Barley Tea Benefits and Side Effects

Learn to Make Korean Barley Tea at Home

Barley tea

Verywell / Alexandra Shytsman

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Barley tea is a popular drink in Korea, Japan, and China that is widely believed to provide health benefits including weight loss, blood sugar regulation, relief from digestive problems and even improving male fertility. Unfortunately, not a lot of scientific evidence exists to support these claims.

What Is Barley Tea?

Barley tea—also known as Korean barley tea or roasted barley tea—is a popular hot and cold drink in Asia. In Korea, the drink is called boricha (bori meaning barley and cha meaning tea). In Japan, the drink is called mugicha and in China, the drink is called damai cha or mai cha.

The primary ingredient in barley tea is (of course) roasted barley. Barley is a whole grain that is grown around the world. Barley is popular with healthy eaters because of its high fiber content and mild taste. The grain is easy to use in recipes and is used to manufacture bread, cereal, and is also fermented and used in the production of some alcoholic drinks such as beer and distilled beverages.

The flavor of barley tea is often described as light and nutty. However, some Korean tea makers include roasted corn in their recipe to boost sweetness. When corn is added, the tea is called oksusu bori cha.

How to Make Barley Tea

The easiest way to make barley tea at home is to purchase barley tea bags or prepared roasted (ready to brew) barley online or in the store. Some Asian markets and health food stores will carry the product. 

If you choose to make barley tea from scratch, you'll begin by roasting barley. You can roast barley on the stove top in a pan (without oil) or in a preheated oven. Roast the grain until it is lightly brown but not too dark. 

To prepare barley tea:

  • Add about two tablespoons of the roasted barley to a medium pot (eight cups) of water and bring to a boil.
  • Reduce the heat to a simmer and allow to cook for 15 to 20 minutes depending on your taste. Remove from heat and allow to cool.
  • Reheat the barley tea to serve as a warm tea drink or refrigerate the barley water and serve cold. 
  • Some tea drinkers add a small amount of lemon or sweetener (like honey or sugar) to the tea for added flavor. Spices such as cardamom can also be added to the hot or cold beverage.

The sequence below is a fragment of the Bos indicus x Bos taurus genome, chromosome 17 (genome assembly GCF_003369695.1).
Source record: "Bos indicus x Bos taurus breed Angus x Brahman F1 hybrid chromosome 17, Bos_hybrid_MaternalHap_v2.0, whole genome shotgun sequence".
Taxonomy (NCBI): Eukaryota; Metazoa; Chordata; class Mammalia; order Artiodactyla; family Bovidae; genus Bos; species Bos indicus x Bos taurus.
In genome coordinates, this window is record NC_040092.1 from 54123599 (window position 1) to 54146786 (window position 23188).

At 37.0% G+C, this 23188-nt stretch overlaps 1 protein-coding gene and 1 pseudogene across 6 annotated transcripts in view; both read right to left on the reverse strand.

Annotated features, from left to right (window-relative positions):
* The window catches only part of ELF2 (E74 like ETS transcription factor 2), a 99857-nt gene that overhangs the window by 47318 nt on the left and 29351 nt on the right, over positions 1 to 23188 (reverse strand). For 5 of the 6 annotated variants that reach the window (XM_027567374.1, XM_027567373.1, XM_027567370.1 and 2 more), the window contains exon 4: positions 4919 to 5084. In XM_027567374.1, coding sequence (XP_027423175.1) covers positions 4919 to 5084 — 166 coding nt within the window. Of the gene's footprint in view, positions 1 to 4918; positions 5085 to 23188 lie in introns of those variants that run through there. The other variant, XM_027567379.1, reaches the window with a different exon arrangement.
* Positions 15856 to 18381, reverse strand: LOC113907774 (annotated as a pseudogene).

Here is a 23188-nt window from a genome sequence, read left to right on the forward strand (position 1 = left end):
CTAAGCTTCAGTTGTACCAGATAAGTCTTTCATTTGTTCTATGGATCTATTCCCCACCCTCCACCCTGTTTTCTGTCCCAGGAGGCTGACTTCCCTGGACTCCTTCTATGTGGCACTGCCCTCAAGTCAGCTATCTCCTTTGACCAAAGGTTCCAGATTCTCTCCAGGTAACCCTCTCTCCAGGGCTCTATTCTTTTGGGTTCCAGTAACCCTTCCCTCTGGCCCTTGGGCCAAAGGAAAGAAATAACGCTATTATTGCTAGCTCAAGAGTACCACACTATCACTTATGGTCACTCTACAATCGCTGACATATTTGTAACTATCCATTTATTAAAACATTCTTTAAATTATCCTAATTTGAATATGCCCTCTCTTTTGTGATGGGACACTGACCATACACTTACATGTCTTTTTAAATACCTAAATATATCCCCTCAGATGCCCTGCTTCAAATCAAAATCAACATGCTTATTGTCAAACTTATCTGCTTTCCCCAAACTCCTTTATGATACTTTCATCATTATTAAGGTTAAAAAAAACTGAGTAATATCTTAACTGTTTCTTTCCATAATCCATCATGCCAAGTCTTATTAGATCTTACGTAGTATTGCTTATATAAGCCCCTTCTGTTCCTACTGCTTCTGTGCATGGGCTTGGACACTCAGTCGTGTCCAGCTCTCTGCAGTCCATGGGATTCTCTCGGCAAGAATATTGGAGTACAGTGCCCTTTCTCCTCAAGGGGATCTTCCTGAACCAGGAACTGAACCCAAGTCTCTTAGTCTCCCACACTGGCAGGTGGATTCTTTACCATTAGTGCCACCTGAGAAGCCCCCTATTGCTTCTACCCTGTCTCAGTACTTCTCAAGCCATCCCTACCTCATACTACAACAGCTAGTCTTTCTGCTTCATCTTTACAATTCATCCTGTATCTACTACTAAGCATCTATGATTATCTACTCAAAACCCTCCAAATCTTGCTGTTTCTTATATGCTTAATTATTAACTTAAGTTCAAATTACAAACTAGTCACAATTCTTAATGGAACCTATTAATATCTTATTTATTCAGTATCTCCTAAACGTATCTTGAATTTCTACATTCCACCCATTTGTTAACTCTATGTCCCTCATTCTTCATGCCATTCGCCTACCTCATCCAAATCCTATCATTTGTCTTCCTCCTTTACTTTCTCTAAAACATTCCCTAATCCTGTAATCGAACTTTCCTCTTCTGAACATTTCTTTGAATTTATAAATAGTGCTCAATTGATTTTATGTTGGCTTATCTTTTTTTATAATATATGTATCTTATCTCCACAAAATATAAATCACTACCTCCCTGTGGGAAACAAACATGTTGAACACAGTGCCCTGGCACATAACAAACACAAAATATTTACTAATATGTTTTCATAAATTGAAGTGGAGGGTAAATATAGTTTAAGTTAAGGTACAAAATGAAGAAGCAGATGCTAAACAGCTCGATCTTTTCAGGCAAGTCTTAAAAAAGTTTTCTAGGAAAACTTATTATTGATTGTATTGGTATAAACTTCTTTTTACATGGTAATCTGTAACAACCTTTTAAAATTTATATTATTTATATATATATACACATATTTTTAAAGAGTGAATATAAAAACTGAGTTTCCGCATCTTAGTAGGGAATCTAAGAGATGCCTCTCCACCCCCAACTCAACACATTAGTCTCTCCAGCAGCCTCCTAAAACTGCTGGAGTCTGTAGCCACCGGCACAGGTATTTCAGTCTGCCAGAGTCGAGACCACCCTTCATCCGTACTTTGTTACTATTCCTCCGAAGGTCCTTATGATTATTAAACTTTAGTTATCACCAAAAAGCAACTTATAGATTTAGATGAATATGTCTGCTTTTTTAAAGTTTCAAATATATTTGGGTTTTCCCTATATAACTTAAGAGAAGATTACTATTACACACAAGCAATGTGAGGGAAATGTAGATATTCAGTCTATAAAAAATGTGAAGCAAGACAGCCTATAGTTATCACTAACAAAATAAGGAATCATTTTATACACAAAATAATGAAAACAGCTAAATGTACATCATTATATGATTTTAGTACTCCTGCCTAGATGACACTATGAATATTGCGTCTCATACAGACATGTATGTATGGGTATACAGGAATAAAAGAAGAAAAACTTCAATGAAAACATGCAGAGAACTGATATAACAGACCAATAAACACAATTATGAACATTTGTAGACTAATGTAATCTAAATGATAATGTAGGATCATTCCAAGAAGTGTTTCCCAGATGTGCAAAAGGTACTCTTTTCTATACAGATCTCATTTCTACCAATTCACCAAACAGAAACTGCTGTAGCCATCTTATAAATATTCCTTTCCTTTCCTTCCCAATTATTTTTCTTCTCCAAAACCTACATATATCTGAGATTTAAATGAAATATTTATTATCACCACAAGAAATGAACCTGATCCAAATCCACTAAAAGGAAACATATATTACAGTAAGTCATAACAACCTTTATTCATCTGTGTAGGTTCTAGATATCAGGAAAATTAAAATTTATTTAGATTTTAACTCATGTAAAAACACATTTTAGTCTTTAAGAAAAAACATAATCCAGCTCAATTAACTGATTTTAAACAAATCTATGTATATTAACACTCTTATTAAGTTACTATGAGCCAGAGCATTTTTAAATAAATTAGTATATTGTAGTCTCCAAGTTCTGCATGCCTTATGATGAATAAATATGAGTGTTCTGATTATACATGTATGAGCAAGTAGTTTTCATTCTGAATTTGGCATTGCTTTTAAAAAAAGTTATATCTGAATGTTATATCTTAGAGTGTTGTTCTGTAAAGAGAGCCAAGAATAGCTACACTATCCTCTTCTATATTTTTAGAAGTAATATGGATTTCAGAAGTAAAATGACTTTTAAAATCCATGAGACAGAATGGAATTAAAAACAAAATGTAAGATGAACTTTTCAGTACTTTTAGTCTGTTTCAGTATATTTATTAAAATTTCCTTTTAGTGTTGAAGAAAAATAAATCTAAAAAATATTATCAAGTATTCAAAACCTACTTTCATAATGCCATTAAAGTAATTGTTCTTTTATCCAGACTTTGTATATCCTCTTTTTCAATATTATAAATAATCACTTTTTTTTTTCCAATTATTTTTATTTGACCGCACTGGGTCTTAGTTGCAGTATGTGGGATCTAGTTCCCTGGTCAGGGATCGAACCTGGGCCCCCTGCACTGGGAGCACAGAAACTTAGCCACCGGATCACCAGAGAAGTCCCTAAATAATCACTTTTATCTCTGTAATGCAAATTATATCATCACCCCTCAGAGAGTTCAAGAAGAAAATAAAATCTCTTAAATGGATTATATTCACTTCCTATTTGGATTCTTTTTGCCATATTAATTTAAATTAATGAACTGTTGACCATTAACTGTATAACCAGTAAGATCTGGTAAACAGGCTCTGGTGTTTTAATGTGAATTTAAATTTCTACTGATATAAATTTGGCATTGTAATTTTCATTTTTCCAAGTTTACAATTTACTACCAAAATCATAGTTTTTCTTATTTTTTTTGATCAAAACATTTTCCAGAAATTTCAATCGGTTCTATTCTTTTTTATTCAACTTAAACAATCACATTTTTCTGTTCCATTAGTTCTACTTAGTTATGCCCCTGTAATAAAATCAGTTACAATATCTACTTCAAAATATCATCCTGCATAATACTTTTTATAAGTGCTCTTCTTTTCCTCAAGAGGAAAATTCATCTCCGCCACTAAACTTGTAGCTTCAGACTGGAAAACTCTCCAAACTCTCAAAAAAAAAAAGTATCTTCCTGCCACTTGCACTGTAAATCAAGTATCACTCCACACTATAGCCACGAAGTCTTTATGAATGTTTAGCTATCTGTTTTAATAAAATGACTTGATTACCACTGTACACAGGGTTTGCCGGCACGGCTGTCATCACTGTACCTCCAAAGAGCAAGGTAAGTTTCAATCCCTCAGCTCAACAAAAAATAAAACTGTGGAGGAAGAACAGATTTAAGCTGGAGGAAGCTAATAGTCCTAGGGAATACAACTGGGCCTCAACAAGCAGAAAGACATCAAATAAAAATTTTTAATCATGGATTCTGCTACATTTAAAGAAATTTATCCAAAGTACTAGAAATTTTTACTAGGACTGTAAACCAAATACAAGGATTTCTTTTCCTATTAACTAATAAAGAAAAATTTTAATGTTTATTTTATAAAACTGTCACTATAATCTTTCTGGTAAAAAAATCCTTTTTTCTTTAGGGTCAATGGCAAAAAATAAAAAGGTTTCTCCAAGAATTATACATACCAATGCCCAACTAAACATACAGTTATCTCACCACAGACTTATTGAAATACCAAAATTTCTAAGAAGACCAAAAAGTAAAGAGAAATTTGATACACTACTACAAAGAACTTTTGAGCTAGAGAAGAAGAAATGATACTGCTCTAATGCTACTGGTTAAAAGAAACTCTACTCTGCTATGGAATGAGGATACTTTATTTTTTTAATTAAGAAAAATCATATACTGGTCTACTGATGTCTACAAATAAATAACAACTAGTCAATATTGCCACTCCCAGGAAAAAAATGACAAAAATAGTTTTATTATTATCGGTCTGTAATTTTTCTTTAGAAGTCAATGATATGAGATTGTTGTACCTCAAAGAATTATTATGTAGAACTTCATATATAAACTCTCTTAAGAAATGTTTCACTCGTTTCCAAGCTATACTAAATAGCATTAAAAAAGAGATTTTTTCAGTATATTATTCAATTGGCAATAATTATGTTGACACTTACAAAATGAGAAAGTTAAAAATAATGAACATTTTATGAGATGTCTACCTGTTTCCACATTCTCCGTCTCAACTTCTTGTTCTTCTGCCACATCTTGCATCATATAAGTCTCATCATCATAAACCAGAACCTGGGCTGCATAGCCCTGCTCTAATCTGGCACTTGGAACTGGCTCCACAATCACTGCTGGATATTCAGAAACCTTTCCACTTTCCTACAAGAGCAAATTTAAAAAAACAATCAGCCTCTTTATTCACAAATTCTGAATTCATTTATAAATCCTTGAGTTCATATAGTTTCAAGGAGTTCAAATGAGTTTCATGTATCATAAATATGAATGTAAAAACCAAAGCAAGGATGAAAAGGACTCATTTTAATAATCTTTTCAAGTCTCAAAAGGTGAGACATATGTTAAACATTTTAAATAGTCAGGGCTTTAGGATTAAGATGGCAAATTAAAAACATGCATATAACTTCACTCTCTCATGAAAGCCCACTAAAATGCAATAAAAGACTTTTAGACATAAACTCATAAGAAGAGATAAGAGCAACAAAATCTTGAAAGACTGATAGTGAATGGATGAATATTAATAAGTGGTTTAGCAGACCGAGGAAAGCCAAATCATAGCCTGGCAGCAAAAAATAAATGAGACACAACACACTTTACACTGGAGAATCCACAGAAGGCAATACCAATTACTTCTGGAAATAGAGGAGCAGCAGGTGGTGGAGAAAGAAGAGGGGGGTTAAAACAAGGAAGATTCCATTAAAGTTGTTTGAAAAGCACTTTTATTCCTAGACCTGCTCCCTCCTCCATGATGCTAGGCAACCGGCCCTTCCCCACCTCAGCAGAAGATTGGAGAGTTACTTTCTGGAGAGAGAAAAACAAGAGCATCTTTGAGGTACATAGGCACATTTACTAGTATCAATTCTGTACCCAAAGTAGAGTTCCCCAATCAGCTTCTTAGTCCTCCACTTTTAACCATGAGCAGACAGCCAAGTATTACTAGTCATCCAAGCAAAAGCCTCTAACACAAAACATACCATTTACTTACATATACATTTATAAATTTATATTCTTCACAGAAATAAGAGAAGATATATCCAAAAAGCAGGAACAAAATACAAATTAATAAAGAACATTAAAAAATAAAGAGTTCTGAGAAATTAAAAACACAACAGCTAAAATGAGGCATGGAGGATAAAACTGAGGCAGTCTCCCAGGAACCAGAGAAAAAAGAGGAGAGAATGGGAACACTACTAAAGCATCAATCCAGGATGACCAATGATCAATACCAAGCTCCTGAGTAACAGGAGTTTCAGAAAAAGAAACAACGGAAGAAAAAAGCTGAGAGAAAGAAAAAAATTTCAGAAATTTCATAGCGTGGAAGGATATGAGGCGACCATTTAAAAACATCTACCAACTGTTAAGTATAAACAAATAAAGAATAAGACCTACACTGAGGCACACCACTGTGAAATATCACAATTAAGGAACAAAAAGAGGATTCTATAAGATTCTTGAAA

Does Barley Tea Contain Caffeine?

Barley tea is not a "tea" in the traditional sense and is not made from the leaves of the Camellia sinensis plant, like black tea or green tea. It is brewed just from barley, which does not contain any caffeine. Therefore barley tea is completely caffeine-free.

Purported Barley Tea Health Benefits

Anecdotal reports of barley tea benefits are endless. The tea has been credited with:

  • Stomach pain relief
  • Reducing sleep disturbances and other sleep-related problems
  • Reducing constipation
  • Boosting prostate health and improving male fertility
  • Curing the common cold
  • Preventing tooth decay
  • Acting as a blood thinner
  • Improving weight loss 
  • Reduced cholesterol

There has been very little research done on barley tea that supports these health claims. Additionally, many of the benefits listed (especially those related to digestive health and weight loss) are based on the health benefits of barley as a whole grain.

Barley is full of fiber and can improve regularity and help people to feel full longer and eat less. But those benefits of ingesting fiber come from eating the whole grains of barley, not when you drink barley tea.

Barley Tea Side Effects

Barley tea is most likely safe when consumed by most people and used appropriately. If you have an allergy to cereal grains, celiac disease, or sensitivity to gluten you may want to avoid any product with barley.

1 Source
Verywell Fit uses only high-quality sources, including peer-reviewed studies, to support the facts within our articles. Read our editorial process to learn more about how we fact-check and keep our content accurate, reliable, and trustworthy.
  1. Therapeutic Research Center. Natural Medicines Database. Barley.

Additional Reading
  • Barley. Therapeutic Research Center. Natural Medicines Database. 

  • Etoh, H., Murakami, K., Yogoh, T., Ishikawa, H., Fukuyama, Y. Anti-0xidative Compounds in Barley Tea. Bioscience, Biotechnology, and Biochemistry, 68(12), 2616–2618. (2004) doi:10.1271/bbb.68.2616

  • Suganuma, H., Inakuma, t., and Kikuchi, Y (2002). Amelioratory Effect of Barley Tea Drinking on Blood Fluidity. Journal of Nutritional Science and Vitaminology, 48(2), 165–168. doi:10.3177/jnsv.48.165

By Malia Frey, M.A., ACE-CHC, CPT
 Malia Frey is a weight loss expert, certified health coach, weight management specialist, personal trainer​, and fitness nutrition specialist.